ASSANGE EXTRADITION: Indictment on Political Offense Runs Counter to Extradition Treaty

The WikiLeaks publisher was indicted for a political offense, writes Marjorie Cohn, which is forbidden by the two-nation treaty.

Assange being forced out of embassy, April 11, 2019. (YouTube)

Julian Assange getting dragged out of Ecuadorian embassy, April 11, 2019. (YouTube)

By Marjorie Cohn

The Trump administration is seeking extradition of WikiLeaks founder Julian Assange to the United States for trial on charges carrying 175 years in prison. On Feb. 24, a court in the U.K. will hold a hearing to determine whether to grant President Donald Trump’s request. The treaty between the U.S. and the U.K. prohibits extradition for a “political offense.” Assange was indicted for exposing U.S. war crimes in Iraq and Afghanistan. That is a classic political offense. Moreover, Assange’s extradition would violate the legal prohibition against sending a person to a country where he is in danger of being tortured.

WikiLeaks Exposed Evidence of U.S. War Crimes

In 2010 and 2011, WikiLeaks published classified documents provided by U.S. Army intelligence analyst Chelsea Manning. They contained 90,000 reports about the war in Afghanistan, including the Afghan War Logs, which documented more civilian casualties by coalition forces than the U.S. military had previously reported.

(thierry ehrmann, Flickr)

WikiLeaks also published nearly 400,000 field reports about the Iraq War, which contained evidence of U.S. war crimes, over 15,000 previously unreported deaths of Iraqi civilians, and the systematic murder, torture, rape and abuse by the Iraqi army and authorities that were ignored by U.S. forces.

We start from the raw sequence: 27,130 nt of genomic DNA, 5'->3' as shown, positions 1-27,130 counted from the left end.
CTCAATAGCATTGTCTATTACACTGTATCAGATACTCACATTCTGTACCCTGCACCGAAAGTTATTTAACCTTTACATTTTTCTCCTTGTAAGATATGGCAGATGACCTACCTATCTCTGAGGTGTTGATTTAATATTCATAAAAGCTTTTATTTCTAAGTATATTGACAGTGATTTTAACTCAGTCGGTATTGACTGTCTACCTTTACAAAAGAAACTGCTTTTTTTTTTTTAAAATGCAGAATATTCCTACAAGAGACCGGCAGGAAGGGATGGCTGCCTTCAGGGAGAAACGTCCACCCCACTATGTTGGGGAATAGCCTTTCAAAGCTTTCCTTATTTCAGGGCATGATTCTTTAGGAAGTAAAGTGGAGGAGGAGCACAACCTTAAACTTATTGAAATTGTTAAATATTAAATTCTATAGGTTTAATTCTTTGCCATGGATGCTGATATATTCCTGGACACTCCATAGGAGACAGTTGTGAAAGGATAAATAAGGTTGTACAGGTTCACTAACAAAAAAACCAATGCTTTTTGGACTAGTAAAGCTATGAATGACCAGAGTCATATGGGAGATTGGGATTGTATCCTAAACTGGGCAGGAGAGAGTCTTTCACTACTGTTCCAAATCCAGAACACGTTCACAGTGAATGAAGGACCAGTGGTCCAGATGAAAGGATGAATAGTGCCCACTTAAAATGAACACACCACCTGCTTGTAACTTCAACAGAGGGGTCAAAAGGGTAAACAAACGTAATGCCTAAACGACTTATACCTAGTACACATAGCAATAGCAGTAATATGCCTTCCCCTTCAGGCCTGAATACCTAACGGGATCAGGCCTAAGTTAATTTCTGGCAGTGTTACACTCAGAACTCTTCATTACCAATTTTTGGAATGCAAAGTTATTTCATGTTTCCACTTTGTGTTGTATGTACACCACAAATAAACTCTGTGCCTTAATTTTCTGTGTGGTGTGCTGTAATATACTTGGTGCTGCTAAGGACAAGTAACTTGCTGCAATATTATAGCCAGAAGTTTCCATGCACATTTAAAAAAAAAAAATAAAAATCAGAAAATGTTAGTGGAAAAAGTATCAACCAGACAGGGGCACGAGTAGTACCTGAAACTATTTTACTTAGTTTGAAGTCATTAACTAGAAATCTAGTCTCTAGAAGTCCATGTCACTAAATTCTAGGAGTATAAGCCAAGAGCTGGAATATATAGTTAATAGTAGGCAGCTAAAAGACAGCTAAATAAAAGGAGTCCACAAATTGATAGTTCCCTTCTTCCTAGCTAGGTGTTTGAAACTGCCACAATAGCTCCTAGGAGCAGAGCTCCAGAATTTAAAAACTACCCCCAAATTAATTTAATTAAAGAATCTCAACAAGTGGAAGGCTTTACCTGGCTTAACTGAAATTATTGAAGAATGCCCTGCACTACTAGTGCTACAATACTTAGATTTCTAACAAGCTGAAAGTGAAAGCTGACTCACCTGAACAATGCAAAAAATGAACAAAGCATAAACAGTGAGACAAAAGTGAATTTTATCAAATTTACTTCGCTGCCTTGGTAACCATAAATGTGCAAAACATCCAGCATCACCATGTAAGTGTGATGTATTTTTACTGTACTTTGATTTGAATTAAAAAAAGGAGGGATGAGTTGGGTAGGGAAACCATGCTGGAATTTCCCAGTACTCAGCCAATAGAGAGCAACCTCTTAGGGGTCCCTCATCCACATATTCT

In addition, WikiLeaks published the Guantánamo Files, 779 secret reports that revealed the U.S. government’s systematic violation of the Geneva Conventions and the Convention Against Torture and Other Cruel, Inhuman or Degrading Treatment or Punishment, by abusing nearly 800 men and boys, ages 14 to 89.

One of the most notorious releases by WikiLeaks was the 2007 “Collateral Murder” video, which showed a U.S. Army Apache helicopter target and fire on unarmed civilians in Baghdad. More than 12 civilians were killed, including two Reuters reporters and a man who came to rescue the wounded. Two children were injured. Then a U.S. Army tank drove over one of the bodies, severing it in half. Those acts constitute three separate war crimes prohibited by the Geneva Conventions and the U.S. Army Field Manual.

Manning was arrested in 2010 and held in solitary confinement for 23 hours a day for 11 months. She was forced to stand nude during daily inspections. The former United Nations special rapporteur on torture said her treatment was cruel, inhuman and degrading, and possibly constituted torture. Manning was sentenced to 35 years in prison, and after she had served seven years, former President Barack Obama commuted her sentence as he left office.

Two years later, in May 2019, Manning was jailed for refusing to answer questions before a grand jury about Assange and WikiLeaks. She remains in custody.

On Dec. 31, 2019, Nils Melzer, UN special rapporteur on torture and other cruel, inhuman or degrading treatment or punishment, released a letter he had sent to the U.S. government expressing “serious concern at the reported use of coercive measures against Ms. Manning, particularly given the history of her previous conviction and ill-treatment in detention.” He said her incarceration amounted to torture and urged that she be released without delay.

Two days later, Manning pledged to stay the course, saying, “My long-standing objection to the immoral practice of throwing people in jail without charge or trial, for the sole purpose of forcing them to testify before a secret, government-run investigative panel, remains strong.”